[T]he work for which he will be remembered is of course his poems whose principal beauty lies in the wistful articulation and sad acknowledgement that little or nothing survives the great drama and effort that is life. Sorry news

Sorry news while my train crawls up the coast on a cold day.

It’s like Pyongyang in this car, internet connection-wise; I told YouTube to take me to The Essential Nina Simone, and it’s … you know… chewing over the matter …

Oh, okay, black screen with … An error occurred; please try again later on it… With Learn More on it…

I’m trying to learn more! (Once again Trenton New Jersey this is Trenton New Jersey.) Why do you think I’ve tried to summon her husky dusky wistful articulation and sad acknowledgement?

Donald Justice was a jazz musician too – poet, painter, jazz musician. Let’s see if I have enough connection to grasp hold of Nostalgia of the Lakefronts.

Yes. Here it is, a most affecting and difficult poem.

Cities burn behind us; the lake glitters.
A tall loudspeaker is announcing prizes;
Another, by the lake, the times of cruises.
Childhood, once vast with terrors and surprises,
Is fading to a landscape deep with distance—
And always the sad piano in the distance,

Faintly in the distance, a ghostly tinkling
(O indecipherable blurred harmonies)
Or some far horn repeating over water
Its high lost note, cut loose from all harmonies.
At such times, wakeful, a child will dream the world,
And this is the world we run to from the world.


Or the two worlds come together and are one
On dark, sweet afternoons of storm and of rain,
And stereopticons brought out and dusted,
Stacks of old Geographics, or, through the rain,
A mad wet dash to the local movie palace
And the shriek, perhaps, of Kane’s white cockatoo.
(Would this have been summer, 1942?)

By June the city always seems neurotic.
But lakes are good all summer for reflection,
And ours is famed among painters for its blues,
Yet not entirely sad, upon reflection.
Why sad at all? Is their wish so unique—
To anthropomorphize the inanimate
With a love that masquerades as pure technique?

O art and the child were innocent together!
But landscapes grow abstract, like aging parents.
Soon now the war will shutter the grand hotels,
And we, when we come back, will come as parents.
There are no lanterns now strung between pines—
Only, like history, the stark bare northern pines.

And after a time the lakefront disappears
Into the stubborn verses of its exiles
Or a few gifted sketches of old piers.
It rains perhaps on the other side of the heart;
Then we remember, whether we would or no.
—Nostalgia comes with the smell of rain, you know.

So if little or nothing survives, if the lakefront itself disappears, we do what we can, while we still live, to recuperate – or, say, aestheticize – what life we have had, have been able to have. And this is the only immortality you and I may share, Lolita! Humbert’s obsessive love letter keeps the two of them going… Or think of that curious novel The White Hotel, with its evocation of memory real and unreal, untraumatic and traumatic – the utopian hotel where every woman opens her breasts to suckle every man… a world of vital perpetually renewed love … This is the world we run to from the world.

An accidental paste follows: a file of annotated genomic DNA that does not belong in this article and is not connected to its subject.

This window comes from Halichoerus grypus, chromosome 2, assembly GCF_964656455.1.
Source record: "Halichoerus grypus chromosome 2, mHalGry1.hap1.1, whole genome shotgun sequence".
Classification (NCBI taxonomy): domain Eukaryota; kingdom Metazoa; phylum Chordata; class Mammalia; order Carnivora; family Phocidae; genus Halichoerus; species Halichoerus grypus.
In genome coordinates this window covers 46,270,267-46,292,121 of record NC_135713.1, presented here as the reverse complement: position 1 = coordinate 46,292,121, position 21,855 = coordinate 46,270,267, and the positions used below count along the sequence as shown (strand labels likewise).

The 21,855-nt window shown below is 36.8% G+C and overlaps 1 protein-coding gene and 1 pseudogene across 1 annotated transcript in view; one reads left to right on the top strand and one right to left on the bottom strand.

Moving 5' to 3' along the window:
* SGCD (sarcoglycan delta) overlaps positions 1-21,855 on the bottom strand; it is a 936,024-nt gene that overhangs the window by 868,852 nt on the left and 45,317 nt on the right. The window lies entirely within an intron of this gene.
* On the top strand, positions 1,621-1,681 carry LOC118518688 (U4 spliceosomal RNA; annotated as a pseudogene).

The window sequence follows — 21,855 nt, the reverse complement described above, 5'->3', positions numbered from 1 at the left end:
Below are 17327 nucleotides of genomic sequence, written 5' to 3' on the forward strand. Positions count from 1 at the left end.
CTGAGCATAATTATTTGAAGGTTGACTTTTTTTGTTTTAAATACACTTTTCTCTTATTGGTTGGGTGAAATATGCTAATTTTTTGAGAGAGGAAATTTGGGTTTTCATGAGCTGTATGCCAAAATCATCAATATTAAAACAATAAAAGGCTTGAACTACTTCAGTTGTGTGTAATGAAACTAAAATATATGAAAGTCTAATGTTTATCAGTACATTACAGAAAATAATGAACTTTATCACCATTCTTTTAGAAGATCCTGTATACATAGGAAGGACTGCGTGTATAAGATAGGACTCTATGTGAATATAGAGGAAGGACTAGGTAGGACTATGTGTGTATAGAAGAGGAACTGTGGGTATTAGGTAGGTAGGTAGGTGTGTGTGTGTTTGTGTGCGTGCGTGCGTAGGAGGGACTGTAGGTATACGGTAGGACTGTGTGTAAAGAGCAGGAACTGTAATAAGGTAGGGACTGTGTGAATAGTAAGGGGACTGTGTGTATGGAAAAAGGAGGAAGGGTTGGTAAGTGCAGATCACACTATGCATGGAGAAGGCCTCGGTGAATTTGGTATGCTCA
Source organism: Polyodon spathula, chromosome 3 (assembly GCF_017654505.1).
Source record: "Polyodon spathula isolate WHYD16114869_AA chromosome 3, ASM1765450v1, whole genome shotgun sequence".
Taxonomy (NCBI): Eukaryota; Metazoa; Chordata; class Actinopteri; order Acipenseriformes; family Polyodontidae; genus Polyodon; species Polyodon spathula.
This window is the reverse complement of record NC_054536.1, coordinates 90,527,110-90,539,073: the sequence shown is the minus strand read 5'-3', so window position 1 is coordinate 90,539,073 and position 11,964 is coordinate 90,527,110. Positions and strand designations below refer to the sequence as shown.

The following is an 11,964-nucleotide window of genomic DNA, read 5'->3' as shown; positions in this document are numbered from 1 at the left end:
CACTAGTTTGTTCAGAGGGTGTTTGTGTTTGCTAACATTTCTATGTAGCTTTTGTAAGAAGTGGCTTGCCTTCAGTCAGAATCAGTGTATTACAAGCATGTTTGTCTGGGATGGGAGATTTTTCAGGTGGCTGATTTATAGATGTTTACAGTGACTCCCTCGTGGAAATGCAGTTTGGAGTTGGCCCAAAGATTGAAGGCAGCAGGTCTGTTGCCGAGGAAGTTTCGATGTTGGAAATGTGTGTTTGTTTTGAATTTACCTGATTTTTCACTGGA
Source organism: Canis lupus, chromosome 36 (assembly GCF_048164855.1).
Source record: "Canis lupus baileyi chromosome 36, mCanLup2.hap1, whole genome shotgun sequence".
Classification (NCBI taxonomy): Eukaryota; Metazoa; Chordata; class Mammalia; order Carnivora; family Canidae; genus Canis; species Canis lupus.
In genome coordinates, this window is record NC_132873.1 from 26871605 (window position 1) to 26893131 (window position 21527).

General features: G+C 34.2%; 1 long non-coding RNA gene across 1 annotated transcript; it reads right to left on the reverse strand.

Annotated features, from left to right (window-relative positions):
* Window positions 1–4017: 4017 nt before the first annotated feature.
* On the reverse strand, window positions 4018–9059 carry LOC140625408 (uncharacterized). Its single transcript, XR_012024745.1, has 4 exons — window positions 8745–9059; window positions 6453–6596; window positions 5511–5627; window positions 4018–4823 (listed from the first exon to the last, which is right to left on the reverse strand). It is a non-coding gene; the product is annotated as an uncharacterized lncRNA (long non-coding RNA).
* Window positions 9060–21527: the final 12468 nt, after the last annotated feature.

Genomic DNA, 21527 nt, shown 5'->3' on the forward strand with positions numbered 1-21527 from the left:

When it’s young the world glitters, cities burn bright, and we run toward that. Cruises, prizes. Loud speaking. And then distance, distance, distance, three uses of the word one after the other, the whole poem obsessively repeating the same words as the poet circles and circles the life that he had, the great drama and effort.

Ah. YouTube has finally granted me some music. A few plucks of Anoushka Shankar… Constant interruptions as the train (We’re pulling in to Newark.) lists…

Harmonies, when it’s all behind you, blur and become the drone (says Justice) that pulls everything she plucks down to One…

Or the two worlds come together and are one
On dark, sweet afternoons of storm and of rain,
And stereopticons brought out and dusted,
Stacks of old Geographics, or, through the rain…

Privileged moody moments, then, when you see in stereo, past/present; but this only when the world itself shuts down (dark afternoons, storm, rain) and, quieted and still, lets play out the geography of past and present. And then the artist can perform her utopian replenishment… As in: The frost performs its secret ministry…

To anthropomorphize the inanimate
With a love that masquerades as pure technique

What if Heathcliff were an artist! Instead of puling and wasting away (“Cathy! Come back!”), he’d take his insane life-force and make her live again through whatever technique he let himself be taken by.

There are no lanterns now strung between pines—
Only, like history, the stark bare northern pines.

We brilliant it up with lanterns – folk art – decorative art – to go with gestures of purer artistic technique – but little or nothing survives the effort. So what. Embellishment as a kind of kiss of life is what we do.

And after a time the lakefront disappears
Into the stubborn verses of its exiles
Or a few gifted sketches of old piers.
It rains perhaps on the other side of the heart;
Then we remember, whether we would or no.
—Nostalgia comes with the smell of rain, you know.

All gone. Stubbornly, though, from exile, we write verses or paint pictures about it; and that’s our form of life-abundance, life-replenishment — the aestheticization of the existence we loved.

Or no – there’s also that involuntary memory about which Proust wrote. Prompted unbidden by a taste or by the smell of rain. We have that too.

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One Response to “Mark Strand on Donald Justice:”

  1. Polish Peter Says:

    An internet connection on Amtrak is like a talking dog. If you met one, you’d be amazed that it can do it at all, not necessarily that it does it well.

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